I'm a well read grad student who's bluntly honest about all things, although I try to be most honest about myself.
Buddy read with Jessica.
I see so many things I missed, things that I can't believe James Roberts planted this early and didn't get to until so much later. Still, it's a little thrill to see them, to realize that, oh, yeah, that wasn't just a one-liner, that meant something.
It makes me respect Roberts as a writer, more so than I already did, and realize just what a rich world he's built, and not only that, built purposely. The man must be incredibly patient to seed this series and know that it wouldn't come to fruition for years sometimes. It makes me realize that every line he writes could come back in the future, but in the most unexpected ways so that trying to figure out where he's going with one line that you laugh at? Just not possible.
I suppose I should speak about the art - which is gorgeous, the line art, the colors, everything - or the perfect lettering. But the truth is, this could be drawn by a brain dead monkey and I'd still be in it for Roberts' work. So, yes, the art? Lush and amazing, but I'm going to focus on the writing.
First of all, I posted some fan art of Deadpool and Whirl after joking about cosplaying Whirl - in his holomatter avatar - and Jessica wanted to know more about Whirl. I ended up sending her three comics via Comixology - what I considered Whirl's greatest hits - and after one issue, this series brought her to her knees.*
Here's your introduction to Whirl in The Death of Optimus Prime.
I felt this issue was largely overindulgent. It worked as a setup, true, but it was mostly Prime being all morose. It was slow, and on the whole, doesn't work as well as MTMtE. Especially after having read this a couple different times, I was not fond of this issue.
I say 'largely' and not 'completely' for a reason: there was some of this issue that I enjoyed, that moved the plot and characters forward nicely. Like the parts that aren't focused completely on Prime, but rather on the Cybertronians who had fled the war and returned (Non-Aligned Indigenous Life-forms, or NAILs) and how they react to Prime. They're angry at what has become of Cybertron, which has become wild, untamed, and angry itself. They're angry at Prime and Megatron and in their eyes, both the Decepticons and Autobots share equal blame for what has happened to the planet.
They create effigies of Prime, rather than Megatron, though, partly because Prime is there, as a target, reminding them of the war, an partly because the Autobots won: they're seen as the ruling class.
There's a lot of racism, and other isms in Transformers. Forged versus cold constructed, did you fight in the war or not, which side you're on, what shape you can transform into, and what class you're a part of. There's a lot of superficial things that matter, far more than they should, to more people than they should. Who wins the war, who's in the ruling class, does tie into - and play into - this.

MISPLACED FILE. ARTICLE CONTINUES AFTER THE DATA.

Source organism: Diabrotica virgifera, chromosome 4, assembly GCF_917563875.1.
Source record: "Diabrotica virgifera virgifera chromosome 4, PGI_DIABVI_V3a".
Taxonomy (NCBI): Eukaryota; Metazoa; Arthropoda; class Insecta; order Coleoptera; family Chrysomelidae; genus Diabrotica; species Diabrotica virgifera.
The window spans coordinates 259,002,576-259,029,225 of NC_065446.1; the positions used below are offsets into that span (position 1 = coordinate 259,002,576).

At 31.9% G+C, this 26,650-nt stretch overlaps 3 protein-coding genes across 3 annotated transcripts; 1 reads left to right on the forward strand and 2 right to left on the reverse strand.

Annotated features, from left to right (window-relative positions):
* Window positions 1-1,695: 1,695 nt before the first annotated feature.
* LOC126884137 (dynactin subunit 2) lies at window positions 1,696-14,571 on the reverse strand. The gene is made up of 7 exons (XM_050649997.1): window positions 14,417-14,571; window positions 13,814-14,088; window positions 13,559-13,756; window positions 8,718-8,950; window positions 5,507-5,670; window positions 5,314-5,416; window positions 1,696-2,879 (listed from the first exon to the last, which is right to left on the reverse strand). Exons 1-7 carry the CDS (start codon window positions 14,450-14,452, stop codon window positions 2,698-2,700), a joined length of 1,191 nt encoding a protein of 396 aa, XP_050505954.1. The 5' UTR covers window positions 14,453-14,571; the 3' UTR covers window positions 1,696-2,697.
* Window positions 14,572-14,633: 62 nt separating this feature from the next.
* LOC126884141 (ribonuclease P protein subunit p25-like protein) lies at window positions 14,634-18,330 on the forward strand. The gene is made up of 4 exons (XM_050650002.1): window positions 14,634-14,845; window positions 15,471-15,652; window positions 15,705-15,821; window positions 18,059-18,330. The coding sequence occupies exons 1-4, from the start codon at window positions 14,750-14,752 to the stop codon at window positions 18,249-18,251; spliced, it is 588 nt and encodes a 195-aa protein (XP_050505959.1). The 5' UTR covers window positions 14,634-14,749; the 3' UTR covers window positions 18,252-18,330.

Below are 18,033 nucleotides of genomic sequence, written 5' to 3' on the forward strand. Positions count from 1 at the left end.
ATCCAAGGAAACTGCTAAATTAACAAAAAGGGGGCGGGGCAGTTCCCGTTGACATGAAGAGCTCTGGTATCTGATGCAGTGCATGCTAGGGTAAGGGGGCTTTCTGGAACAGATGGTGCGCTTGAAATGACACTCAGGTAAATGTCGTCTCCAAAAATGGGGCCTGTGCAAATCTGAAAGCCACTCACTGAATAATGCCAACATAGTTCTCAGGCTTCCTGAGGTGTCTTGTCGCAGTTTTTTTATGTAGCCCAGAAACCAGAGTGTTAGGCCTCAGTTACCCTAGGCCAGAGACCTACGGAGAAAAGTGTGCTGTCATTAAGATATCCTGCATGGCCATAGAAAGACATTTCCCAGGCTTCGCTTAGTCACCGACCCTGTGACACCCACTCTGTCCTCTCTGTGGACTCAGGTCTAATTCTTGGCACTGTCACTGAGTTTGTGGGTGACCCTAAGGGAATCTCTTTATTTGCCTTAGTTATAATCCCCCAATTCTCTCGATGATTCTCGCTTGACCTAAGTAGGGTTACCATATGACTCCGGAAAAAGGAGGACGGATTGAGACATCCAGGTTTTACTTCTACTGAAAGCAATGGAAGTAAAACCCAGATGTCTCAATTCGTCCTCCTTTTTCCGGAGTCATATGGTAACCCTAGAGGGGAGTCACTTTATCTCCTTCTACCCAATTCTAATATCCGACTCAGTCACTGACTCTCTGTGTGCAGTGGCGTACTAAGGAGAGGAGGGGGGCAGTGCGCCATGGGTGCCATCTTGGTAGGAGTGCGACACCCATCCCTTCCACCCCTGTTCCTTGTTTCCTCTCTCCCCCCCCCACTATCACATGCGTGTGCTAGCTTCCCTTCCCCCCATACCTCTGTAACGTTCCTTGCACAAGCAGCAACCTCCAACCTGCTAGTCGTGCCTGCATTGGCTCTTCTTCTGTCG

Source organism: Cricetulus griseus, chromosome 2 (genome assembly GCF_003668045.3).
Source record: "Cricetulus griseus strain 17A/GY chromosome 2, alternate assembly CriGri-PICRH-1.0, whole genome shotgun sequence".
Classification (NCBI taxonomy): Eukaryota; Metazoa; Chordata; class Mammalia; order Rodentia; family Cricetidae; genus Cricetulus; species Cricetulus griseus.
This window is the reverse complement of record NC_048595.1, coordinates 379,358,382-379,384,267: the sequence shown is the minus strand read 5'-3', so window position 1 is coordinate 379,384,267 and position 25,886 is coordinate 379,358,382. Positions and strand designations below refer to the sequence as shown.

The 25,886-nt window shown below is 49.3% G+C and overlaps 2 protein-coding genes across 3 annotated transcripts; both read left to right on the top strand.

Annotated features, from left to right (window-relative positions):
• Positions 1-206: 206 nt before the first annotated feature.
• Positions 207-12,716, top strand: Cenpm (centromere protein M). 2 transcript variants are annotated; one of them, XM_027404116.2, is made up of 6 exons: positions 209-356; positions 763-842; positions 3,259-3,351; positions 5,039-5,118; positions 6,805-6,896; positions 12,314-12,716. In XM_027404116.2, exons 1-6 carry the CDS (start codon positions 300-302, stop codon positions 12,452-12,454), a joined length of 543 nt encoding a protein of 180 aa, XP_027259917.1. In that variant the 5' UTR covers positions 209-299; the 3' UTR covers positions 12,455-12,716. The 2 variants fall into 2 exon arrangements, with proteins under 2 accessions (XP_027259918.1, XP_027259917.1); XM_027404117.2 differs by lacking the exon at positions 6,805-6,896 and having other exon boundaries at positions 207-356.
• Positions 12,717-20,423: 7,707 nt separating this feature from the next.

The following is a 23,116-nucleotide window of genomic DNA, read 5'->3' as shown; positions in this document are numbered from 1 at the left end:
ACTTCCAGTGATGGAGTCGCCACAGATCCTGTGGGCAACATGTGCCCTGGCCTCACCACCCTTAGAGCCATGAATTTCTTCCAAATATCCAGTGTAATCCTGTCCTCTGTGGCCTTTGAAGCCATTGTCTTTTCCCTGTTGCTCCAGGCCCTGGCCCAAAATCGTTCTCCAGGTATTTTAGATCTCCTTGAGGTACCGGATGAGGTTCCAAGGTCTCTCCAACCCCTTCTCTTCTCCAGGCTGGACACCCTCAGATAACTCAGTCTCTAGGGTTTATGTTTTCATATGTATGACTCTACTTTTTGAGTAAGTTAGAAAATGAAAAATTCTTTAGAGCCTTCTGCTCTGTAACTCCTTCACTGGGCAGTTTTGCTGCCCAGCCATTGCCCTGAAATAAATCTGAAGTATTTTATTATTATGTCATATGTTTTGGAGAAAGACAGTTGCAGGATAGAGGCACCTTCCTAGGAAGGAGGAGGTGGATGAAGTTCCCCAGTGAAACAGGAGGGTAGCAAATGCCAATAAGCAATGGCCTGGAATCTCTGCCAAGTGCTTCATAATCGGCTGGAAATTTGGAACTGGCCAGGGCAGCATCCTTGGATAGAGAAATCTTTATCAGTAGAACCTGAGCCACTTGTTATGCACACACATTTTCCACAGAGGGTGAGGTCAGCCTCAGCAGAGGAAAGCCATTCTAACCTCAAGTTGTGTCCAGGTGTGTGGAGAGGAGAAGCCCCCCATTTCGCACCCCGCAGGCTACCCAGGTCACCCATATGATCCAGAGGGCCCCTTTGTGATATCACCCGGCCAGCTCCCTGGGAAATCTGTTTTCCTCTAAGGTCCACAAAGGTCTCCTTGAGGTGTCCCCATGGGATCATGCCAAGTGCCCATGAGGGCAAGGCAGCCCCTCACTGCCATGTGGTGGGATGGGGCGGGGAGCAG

I could go over into every time this comes into play, I could screen cap everything, but that wouldn't fall under fair use. And it would be a novel-lenght work to rival Game of Thrones in word count. Let's just say that this is done with intent, it's done well, and it feels very human.
And it happens between those who are very close, who accept people for who they are Even Rewind feels the sting when his conjunx endura*** 'starts in on the alt mode bashing.' This also plays into Tailgate's storyline, and later Rung's, when everyone asks to see - or becomes obsessed - with seeing their alt modes. (Rung's alt mode actually has a lot more to say about classification and alt mode-ism, although I'll get into that when he starts talking about what happened to him.)
I keep saying this, but Tailgate says it best. It shouldn't matter. It does. But I think this shows the intent on Roberts part; he's aware of what he's doing, which is why it seems realistic. When Bee and others say that Autobot or Decepticon don't matter, they mean it, they want it to be true. But it does. Roberts knows that. (There are more things later on that tie into this, that I will talk about later, too.)
Swerve tries to make it not matter, tries to use language to do so, and he gets vetoed. And speaking of language, I would be hard-pressed to ignore what language means, when Roberts uses such brilliant wordplay.
That being said, yes, medical pun. But it's brilliant, and it's playful in a morbid way, and it makes me take Roberts' language very seriously. He knows what he's doing, and he knows how to make something both funny and meaningful at the same time. Or just funny. Or just funny at the time and meaningful in retrospect. Which is what makes this series so dangerously addictive: it's all smart, it's all wrapped in a funny package, and it's all meaningful in the end.
I forgot this was in here earlier. But knowing what this is about makes this scene. I almost cried when I read this.
As if this wasn't enough, Roberts handles a large cast of character with aplomb. Large, yes, but it never really feels claustrophobic, although they are all on a spaceship in a confined area for the most part. Each character has his own weakness and strength, and each is a fully formed characters, who is distinct from all the others. And because they are so rich, so human, I feel for them.
But there's more. This is a lovely introduction for newbies, but it's also got some really rather obscure references for those who know more about Transformers.
Read more about rubsigns at the link.
And one more screen cap.
Drift's face guys. Because, yes, Drift, so many things wrong with that sentence.
*I like imaging that it went down this way. Feel free to disabuse me of this image. Or, y'know, try. I'll probably be like, nope, happened that way, boom.**
**Speaking of boom, we started the year off with one, huh?
***Husband for lack of a better word.